Entry to motherhood and higher education in three regimes of welfare capitalism
Michael Rendall, Office for National Statistics
Encarnación Aracil, Universidad Complutense de Madrid
Christos Bagavos, Panteion University
Christine Couet, Institut National de la Statistique et des Etudes Economiques (INSEE)
A. Dharmalingam, University of Waikato
Paola Di Giulio, Max Planck Institute for Demographic Research
Trude Lappegård, Statistics Norway
Philip Merrigan, Université du Québec à Montréal
Filomena Racioppi, Università di Roma "La Sapienza"
Marit Ronsen, Norway Statistics Bureau
Steve Smallwood, ONS
Georgia Verropoulou, University of the Aegean
Institutional theories of fertility change have argued that family-policy environments may mediate changes in the associations between women’s educational attainment and their fertility. To test this, we analyze cohort change in educational attainment and timing of first birth by education for 1950s and 1960s birth cohorts in ten countries, representing three “regimes” of family policy and labor market conditions: (1) strong family-policy regimes in Denmark, France, and Norway; (2) weak family-policy regimes with dynamic labor markets in Canada, New Zealand, the United Kingdom, and the United States; and (3) weak family-policy regimes with rigid labor markets in Greece, Spain, and Italy. Each of these groups of countries further exhibits a range of prevalence, and of increases in, women’s participation in higher education. This allows us to explore in parallel differences in timing and prevalence of entry to motherhood by cohort, by education, and by welfare-capitalist “regime” (Esping-Andersen 1999).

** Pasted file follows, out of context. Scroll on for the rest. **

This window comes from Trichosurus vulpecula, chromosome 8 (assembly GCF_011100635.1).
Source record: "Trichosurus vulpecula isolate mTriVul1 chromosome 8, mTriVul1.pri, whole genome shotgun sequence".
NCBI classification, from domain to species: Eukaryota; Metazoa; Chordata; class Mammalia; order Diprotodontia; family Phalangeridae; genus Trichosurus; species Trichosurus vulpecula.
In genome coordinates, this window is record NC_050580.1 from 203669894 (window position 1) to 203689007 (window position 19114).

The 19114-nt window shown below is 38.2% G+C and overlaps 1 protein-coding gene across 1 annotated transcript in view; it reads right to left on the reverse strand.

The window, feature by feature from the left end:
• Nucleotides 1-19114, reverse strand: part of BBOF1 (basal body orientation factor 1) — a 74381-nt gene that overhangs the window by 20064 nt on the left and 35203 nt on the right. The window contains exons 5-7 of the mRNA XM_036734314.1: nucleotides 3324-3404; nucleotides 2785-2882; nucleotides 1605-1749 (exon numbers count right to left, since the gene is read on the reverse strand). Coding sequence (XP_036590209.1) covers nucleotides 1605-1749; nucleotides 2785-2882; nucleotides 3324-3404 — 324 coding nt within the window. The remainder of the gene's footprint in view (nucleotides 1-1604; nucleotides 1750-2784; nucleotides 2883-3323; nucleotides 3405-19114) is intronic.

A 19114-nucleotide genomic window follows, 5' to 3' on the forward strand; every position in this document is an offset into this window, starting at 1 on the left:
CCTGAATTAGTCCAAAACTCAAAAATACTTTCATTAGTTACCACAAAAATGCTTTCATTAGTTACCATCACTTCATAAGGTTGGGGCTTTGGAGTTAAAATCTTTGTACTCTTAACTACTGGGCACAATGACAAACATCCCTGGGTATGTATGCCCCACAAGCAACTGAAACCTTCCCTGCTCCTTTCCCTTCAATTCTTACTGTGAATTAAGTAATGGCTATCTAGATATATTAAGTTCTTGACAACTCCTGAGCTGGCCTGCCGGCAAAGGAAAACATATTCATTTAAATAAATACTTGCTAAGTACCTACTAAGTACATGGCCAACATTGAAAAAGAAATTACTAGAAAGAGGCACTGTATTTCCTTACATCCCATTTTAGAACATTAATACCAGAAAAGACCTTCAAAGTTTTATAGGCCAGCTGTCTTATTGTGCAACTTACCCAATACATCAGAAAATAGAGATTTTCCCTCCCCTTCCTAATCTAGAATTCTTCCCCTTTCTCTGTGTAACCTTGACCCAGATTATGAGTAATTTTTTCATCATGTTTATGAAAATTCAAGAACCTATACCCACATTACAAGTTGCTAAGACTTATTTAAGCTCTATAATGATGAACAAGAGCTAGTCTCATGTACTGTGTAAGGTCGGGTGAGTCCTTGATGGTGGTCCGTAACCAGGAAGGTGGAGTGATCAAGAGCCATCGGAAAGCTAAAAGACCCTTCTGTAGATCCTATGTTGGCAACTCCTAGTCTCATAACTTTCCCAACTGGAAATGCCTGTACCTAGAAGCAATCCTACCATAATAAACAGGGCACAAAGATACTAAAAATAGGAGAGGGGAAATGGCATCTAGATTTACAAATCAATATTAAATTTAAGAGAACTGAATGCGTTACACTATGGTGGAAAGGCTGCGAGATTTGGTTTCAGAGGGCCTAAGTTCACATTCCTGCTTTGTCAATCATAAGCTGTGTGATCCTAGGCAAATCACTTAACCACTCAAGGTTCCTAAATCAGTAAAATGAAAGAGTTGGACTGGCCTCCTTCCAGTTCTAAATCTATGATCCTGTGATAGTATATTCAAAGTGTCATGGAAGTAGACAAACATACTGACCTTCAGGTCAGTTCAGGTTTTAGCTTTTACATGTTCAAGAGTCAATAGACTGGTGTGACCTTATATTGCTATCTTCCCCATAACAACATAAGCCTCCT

Presented in Poster Session 2